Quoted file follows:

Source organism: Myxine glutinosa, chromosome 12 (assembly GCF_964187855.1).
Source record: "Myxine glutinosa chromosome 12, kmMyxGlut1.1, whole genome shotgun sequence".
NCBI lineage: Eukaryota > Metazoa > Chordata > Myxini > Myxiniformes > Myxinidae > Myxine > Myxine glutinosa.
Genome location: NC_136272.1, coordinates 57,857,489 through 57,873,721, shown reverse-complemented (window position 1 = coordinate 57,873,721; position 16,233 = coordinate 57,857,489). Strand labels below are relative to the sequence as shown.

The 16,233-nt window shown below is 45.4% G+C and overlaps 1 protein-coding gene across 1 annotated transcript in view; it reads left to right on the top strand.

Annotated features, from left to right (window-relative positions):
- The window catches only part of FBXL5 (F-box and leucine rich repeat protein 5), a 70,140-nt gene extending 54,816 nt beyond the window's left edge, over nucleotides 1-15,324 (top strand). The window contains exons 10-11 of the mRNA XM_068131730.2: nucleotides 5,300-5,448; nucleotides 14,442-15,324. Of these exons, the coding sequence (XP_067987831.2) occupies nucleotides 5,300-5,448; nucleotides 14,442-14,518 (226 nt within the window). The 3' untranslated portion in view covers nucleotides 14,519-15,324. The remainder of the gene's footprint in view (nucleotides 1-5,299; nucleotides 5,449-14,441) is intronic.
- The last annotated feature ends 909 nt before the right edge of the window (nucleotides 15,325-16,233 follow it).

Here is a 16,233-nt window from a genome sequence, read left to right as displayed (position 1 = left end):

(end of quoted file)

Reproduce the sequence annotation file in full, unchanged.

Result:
Source organism: Myxine glutinosa, chromosome 12 (assembly GCF_964187855.1).
Source record: "Myxine glutinosa chromosome 12, kmMyxGlut1.1, whole genome shotgun sequence".
NCBI lineage: Eukaryota > Metazoa > Chordata > Myxini > Myxiniformes > Myxinidae > Myxine > Myxine glutinosa.
Genome location: NC_136272.1, coordinates 57,857,489 through 57,873,721, shown reverse-complemented (window position 1 = coordinate 57,873,721; position 16,233 = coordinate 57,857,489). Strand labels below are relative to the sequence as shown.

The 16,233-nt window shown below is 45.4% G+C and overlaps 1 protein-coding gene across 1 annotated transcript in view; it reads left to right on the top strand.

Annotated features, from left to right (window-relative positions):
- The window catches only part of FBXL5 (F-box and leucine rich repeat protein 5), a 70,140-nt gene extending 54,816 nt beyond the window's left edge, over nucleotides 1-15,324 (top strand). The window contains exons 10-11 of the mRNA XM_068131730.2: nucleotides 5,300-5,448; nucleotides 14,442-15,324. Of these exons, the coding sequence (XP_067987831.2) occupies nucleotides 5,300-5,448; nucleotides 14,442-14,518 (226 nt within the window). The 3' untranslated portion in view covers nucleotides 14,519-15,324. The remainder of the gene's footprint in view (nucleotides 1-5,299; nucleotides 5,449-14,441) is intronic.
- The last annotated feature ends 909 nt before the right edge of the window (nucleotides 15,325-16,233 follow it).

Here is a 16,233-nt window from a genome sequence, read left to right as displayed (position 1 = left end):